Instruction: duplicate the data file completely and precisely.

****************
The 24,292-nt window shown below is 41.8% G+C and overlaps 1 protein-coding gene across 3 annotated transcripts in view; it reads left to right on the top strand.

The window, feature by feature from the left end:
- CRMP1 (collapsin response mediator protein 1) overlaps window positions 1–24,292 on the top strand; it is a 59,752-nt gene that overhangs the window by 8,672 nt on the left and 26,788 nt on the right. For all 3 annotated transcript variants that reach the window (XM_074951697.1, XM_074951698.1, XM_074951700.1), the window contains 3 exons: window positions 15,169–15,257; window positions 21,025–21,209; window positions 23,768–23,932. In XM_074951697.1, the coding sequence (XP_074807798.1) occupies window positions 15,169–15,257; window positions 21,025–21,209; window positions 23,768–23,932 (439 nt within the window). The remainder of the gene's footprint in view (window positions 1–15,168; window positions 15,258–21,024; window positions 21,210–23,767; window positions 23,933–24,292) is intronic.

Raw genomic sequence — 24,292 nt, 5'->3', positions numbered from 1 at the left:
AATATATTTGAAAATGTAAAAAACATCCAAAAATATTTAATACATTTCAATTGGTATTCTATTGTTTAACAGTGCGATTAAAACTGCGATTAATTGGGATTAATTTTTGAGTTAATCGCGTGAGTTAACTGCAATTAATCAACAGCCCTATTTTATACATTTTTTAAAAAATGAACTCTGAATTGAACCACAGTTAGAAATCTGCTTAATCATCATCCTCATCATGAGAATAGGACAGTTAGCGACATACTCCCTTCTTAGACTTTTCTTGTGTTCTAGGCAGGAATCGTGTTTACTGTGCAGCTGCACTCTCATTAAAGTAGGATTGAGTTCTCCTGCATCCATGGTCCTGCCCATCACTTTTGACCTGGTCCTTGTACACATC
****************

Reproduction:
The 24,292-nt window shown below is 41.8% G+C and overlaps 1 protein-coding gene across 3 annotated transcripts in view; it reads left to right on the top strand.

The window, feature by feature from the left end:
- CRMP1 (collapsin response mediator protein 1) overlaps window positions 1–24,292 on the top strand; it is a 59,752-nt gene that overhangs the window by 8,672 nt on the left and 26,788 nt on the right. For all 3 annotated transcript variants that reach the window (XM_074951697.1, XM_074951698.1, XM_074951700.1), the window contains 3 exons: window positions 15,169–15,257; window positions 21,025–21,209; window positions 23,768–23,932. In XM_074951697.1, the coding sequence (XP_074807798.1) occupies window positions 15,169–15,257; window positions 21,025–21,209; window positions 23,768–23,932 (439 nt within the window). The remainder of the gene's footprint in view (window positions 1–15,168; window positions 15,258–21,024; window positions 21,210–23,767; window positions 23,933–24,292) is intronic.

Raw genomic sequence — 24,292 nt, 5'->3', positions numbered from 1 at the left:
AATATATTTGAAAATGTAAAAAACATCCAAAAATATTTAATACATTTCAATTGGTATTCTATTGTTTAACAGTGCGATTAAAACTGCGATTAATTGGGATTAATTTTTGAGTTAATCGCGTGAGTTAACTGCAATTAATCAACAGCCCTATTTTATACATTTTTTAAAAAATGAACTCTGAATTGAACCACAGTTAGAAATCTGCTTAATCATCATCCTCATCATGAGAATAGGACAGTTAGCGACATACTCCCTTCTTAGACTTTTCTTGTGTTCTAGGCAGGAATCGTGTTTACTGTGCAGCTGCACTCTCATTAAAGTAGGATTGAGTTCTCCTGCATCCATGGTCCTGCCCATCACTTTTGACCTGGTCCTTGTACACATC